Training for a marathon is as good for blood pressure as drugs and can ...

Training for your first marathon is as good for blood pressure as drugs and scientists find six months of prep can 'reverse' the ageing of blood vessels The arteries of study participants had a reduction in age of four years   The risk of a stroke was lowered by ten per cent over a lifetime, experts said Older and slower runners had the greatest reductions in blood vessel stiffness

By Vanessa Chalmers Health Reporter For Mailonline

Published: 16:37 BST, 3 May 2019 | Updated: 16:37 BST, 3 May 2019

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Training for your first marathon can be just as good for your blood pressure as drugs by 'reversing' the ageing of blood vessels, a study found.  

The reduction of four years of age-related artery stiffness could reduce the risk of stroke by up to 10 per cent over a person's lifetime, scientists said.

They tracked people who ran 13 miles a week for six months and found those who were older or slower gained the greatest health boost.

As we age, blood vessels stiffen which increases the risk of stroke and heart disease even in healthy people.

But compared to their peers, lifelong athletes have biologically younger blood vessels.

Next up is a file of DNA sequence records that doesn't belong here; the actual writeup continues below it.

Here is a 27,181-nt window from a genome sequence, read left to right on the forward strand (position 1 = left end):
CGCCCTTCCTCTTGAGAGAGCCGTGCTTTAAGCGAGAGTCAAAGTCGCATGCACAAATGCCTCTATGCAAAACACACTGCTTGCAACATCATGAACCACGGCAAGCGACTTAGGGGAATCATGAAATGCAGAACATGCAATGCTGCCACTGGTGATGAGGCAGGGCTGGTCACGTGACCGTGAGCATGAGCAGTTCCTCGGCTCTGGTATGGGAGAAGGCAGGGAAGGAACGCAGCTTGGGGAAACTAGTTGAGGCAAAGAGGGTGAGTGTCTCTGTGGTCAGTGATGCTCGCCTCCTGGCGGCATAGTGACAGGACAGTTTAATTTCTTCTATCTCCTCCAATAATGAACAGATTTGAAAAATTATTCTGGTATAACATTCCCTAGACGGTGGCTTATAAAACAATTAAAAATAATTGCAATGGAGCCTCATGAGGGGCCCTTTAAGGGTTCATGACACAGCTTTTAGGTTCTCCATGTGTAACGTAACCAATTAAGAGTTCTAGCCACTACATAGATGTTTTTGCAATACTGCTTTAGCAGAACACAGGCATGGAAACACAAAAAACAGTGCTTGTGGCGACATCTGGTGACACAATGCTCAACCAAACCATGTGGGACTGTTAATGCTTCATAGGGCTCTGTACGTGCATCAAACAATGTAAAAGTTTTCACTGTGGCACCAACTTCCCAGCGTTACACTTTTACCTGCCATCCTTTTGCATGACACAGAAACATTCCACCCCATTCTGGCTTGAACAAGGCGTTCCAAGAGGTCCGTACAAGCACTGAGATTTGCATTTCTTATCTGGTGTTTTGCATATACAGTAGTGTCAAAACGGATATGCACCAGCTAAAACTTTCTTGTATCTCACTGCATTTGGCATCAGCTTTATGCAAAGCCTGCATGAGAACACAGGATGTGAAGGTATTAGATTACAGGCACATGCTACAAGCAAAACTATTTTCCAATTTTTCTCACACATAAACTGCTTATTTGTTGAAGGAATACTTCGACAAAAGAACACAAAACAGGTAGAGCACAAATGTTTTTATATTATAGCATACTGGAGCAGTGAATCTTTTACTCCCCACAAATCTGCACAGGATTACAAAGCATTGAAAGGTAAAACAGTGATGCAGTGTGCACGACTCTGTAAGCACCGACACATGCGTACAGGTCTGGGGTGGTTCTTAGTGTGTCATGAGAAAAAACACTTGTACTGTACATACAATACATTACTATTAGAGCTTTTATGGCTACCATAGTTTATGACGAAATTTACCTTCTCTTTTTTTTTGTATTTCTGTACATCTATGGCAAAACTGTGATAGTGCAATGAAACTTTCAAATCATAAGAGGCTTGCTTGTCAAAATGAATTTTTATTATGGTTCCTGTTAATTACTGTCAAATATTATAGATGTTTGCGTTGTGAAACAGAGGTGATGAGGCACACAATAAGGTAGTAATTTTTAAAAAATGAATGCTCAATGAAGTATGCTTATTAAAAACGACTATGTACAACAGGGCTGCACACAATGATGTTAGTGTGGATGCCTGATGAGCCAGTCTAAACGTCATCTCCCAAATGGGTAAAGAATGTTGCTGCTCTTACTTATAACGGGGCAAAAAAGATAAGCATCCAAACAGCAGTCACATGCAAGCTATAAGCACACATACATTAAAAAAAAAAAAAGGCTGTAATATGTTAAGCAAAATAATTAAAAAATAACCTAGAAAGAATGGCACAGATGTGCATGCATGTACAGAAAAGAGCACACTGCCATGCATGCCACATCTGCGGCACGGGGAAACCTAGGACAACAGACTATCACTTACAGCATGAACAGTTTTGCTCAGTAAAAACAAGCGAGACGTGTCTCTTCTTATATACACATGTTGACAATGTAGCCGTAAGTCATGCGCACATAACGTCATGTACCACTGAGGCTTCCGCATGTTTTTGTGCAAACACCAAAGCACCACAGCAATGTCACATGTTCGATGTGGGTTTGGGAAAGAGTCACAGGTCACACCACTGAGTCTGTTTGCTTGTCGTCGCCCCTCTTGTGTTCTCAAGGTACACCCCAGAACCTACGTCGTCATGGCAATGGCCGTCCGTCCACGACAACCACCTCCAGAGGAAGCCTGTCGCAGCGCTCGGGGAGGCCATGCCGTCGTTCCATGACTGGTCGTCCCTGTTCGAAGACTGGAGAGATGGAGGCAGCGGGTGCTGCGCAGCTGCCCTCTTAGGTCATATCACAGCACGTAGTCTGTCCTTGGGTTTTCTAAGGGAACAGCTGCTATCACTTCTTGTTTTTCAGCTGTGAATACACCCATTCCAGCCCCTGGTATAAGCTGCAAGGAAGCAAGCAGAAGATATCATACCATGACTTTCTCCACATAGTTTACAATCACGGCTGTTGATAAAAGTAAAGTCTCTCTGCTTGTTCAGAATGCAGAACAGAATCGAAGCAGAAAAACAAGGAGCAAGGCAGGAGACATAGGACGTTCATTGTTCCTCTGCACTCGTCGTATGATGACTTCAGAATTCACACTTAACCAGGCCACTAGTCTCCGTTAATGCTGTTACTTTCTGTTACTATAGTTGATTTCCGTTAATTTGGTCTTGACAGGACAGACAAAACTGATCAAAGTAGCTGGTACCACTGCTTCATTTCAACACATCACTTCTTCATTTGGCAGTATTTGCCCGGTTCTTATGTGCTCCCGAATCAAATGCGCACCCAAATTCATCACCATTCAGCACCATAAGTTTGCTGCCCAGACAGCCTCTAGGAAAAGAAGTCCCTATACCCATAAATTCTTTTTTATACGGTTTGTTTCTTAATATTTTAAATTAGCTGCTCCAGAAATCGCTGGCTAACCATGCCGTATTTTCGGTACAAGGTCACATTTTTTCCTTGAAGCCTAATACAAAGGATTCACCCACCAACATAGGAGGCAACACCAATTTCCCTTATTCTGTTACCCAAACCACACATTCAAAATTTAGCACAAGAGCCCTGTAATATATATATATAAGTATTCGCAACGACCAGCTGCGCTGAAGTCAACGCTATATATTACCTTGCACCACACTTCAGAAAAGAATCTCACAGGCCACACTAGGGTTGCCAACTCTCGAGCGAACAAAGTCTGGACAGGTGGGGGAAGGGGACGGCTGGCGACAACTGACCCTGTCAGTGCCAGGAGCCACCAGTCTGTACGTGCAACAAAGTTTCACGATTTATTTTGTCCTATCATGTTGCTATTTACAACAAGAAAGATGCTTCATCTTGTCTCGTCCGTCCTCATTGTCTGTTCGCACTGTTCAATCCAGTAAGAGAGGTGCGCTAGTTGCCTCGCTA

Training for a first-time marathon is as good for your blood pressure as drugs as scientists find six months of prep can 'reverse' the ageing of blood vessels

Training for a first-time marathon is as good for your blood pressure as drugs as scientists find six months of prep can 'reverse' the ageing of blood vessels 

University College London researchers investigated whether training for the London Marathon could modify aortic stiffness even in novice runners.

British Heart Foundation expert, Dr Anish Bhuva said: 'Novice runners who trained for six months and completed their first marathon had a four-year reduction in arterial age and a 4mmHg drop in systolic blood pressure.

'This is comparable to the effect of medication and, if maintained, translates to approximately 10 per cent lower risk of stroke over a lifetime.

'You don't have to be an elite athlete to gain the benefits from marathon running. In fact the benefits appeared greatest in those who were older and slower.

'By completing training, and getting to the finish line, it is possible to rejuvenate the cardiovascular system of first-time marathon runners.'

The study involved 139 healthy first-time marathon runners aged 21 to 69 years who were advised to follow a first-time finisher training programme.

HOW CAN YOU PREVENT A STROKE? 

The best way to help prevent a stroke is to eat a healthy diet, exercise regularly, and avoid smoking and drinking too much alcohol.

These lifestyle changes can reduce your risk of problems like:

arteries becoming clogged with fatty substances (atherosclerosis) high blood pressure  high cholesterol levels 

Diet

An unhealthy diet can increase your chances of having a stroke because it may lead to an increase in your blood pressure and cholesterol levels.

A low-fat, high-fibre diet is usually recommended, including plenty of fresh fruit

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